WASHINGTON, D.C. (WYTV) – States like Ohio are taking minimum wage issues into their own hands, not waiting for action from Congress.
In Washington this week, residents and activists celebrated the District of Columbia increasing its minimum wage 75 cents to $9.50 an hour. But it’s not alone. Ohio and 12 other states raised their minimum wages in January and 34 states are considering increases.
“States have to take the initiative because they’ve waited around too long and they see their residents and their constituents, as far as the lawmakers are concerned, are suffering,” said Boaz Young-El, Legislative Representative for United Food and Commercial Workers.
Analyst Dave Cooper from the Economic Policy Institute says opponents are concerned wage hikes will be bad for businesses, raising costs and ultimately reducing the number of employees they can hire.
“The best research we have shows that modest increases in the minimum wage really have no effect on employment whatsoever,” Cooper said. “But what they do show is that these workers, after the minimum wage is raised, have a little more income, have a little more money in their pockets, they can go out and spend a little more.”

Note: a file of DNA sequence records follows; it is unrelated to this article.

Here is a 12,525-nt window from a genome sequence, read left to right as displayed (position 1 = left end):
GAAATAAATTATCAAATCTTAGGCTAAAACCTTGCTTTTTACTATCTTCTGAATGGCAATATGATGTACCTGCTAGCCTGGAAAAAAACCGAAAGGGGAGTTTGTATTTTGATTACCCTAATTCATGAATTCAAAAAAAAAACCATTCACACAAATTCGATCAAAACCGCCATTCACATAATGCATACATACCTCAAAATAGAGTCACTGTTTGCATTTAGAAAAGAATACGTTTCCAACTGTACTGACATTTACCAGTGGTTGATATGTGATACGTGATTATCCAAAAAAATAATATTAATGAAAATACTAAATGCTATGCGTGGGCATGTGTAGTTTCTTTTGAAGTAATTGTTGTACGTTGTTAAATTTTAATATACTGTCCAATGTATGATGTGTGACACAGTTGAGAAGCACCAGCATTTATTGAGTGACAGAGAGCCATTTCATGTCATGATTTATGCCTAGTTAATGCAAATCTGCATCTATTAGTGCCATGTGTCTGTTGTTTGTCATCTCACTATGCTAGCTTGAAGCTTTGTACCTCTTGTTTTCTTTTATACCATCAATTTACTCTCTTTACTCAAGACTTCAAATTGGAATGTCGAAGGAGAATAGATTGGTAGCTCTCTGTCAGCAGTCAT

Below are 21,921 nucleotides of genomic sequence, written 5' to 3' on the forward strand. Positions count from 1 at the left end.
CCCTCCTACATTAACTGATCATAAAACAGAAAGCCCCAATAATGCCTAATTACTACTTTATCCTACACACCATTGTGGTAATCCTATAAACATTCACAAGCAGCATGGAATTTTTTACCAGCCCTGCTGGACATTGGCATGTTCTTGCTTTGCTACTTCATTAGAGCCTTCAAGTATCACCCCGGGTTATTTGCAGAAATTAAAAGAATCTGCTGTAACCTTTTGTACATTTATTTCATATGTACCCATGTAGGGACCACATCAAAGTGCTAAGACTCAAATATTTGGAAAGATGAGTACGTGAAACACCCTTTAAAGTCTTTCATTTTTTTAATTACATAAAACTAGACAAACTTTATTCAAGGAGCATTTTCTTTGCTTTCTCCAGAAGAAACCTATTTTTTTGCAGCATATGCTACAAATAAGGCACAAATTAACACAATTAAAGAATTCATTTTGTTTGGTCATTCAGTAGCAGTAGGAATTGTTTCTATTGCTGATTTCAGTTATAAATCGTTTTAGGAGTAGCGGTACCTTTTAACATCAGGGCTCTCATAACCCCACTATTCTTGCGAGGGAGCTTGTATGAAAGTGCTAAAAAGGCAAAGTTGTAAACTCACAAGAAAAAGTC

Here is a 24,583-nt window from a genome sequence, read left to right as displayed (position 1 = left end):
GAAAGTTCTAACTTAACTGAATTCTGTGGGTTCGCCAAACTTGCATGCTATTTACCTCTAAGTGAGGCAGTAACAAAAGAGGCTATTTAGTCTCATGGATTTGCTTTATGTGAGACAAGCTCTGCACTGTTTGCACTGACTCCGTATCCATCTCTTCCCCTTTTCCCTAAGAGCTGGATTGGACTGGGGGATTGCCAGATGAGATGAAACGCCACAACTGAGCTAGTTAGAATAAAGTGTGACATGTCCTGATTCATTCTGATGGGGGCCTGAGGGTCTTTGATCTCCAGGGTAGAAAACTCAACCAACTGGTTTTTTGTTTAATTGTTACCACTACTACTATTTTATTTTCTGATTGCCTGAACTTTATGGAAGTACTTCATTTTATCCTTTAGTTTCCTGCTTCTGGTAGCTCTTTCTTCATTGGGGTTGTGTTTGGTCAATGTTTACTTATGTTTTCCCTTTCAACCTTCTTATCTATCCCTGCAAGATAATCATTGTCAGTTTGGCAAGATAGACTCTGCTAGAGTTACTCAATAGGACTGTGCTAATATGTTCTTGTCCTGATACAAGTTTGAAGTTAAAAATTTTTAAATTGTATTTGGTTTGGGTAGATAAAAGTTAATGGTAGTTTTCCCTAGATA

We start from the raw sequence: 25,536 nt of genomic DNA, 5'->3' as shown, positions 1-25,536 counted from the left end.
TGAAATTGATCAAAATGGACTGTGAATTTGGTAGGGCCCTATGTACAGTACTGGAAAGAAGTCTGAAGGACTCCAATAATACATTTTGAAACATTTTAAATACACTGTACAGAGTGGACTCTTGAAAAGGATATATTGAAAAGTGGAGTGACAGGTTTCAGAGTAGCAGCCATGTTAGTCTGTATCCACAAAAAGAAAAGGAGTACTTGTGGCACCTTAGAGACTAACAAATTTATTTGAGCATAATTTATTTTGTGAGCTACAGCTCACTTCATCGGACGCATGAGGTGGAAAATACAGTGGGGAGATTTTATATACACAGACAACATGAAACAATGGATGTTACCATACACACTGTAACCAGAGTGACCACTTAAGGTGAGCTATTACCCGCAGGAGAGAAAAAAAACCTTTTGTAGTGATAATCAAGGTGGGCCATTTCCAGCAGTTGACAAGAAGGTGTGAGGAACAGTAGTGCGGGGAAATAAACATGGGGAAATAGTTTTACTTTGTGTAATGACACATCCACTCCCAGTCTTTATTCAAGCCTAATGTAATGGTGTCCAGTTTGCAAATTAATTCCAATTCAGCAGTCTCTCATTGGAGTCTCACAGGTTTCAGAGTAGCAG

But the argument isn’t that simple. Other analysts say a minimum wage rise will hurt the people it’s intended to help.
“If we raise the price of labor for the grocery store, for the clerks and for the people that come in at night and stock the shelves at night, that forces the store to raise their prices and so when a low income person goes to the store to shop,” said Brian Williams, Legislative Director of National Center for Policy Analysis. “Now all of a sudden they’re facing increased prices.”
However, if it comes down to it, Williams says states, not Congress, should make the decisions on raising the minimum wage.
“A federal minimum wage is a one-size fits all and we have a country,” Williams said. “If you have a grocery store in Mississippi, it’s different than a grocery store in Greenwich, Connecticut. If you have federal minimum wage, it’s impossible to apply that one-size fits all to the entire country.”
Congress hasn’t changed the minimum wage since 2009, when it rose to $7.25. Ohio’s wage is automatically tied to inflation rates, but currently set at $7.95.
Nine state representatives, including Youngstown-area Democrat Bob Hagan, introduced an Ohio house bill to raise it to $10.10 by next January.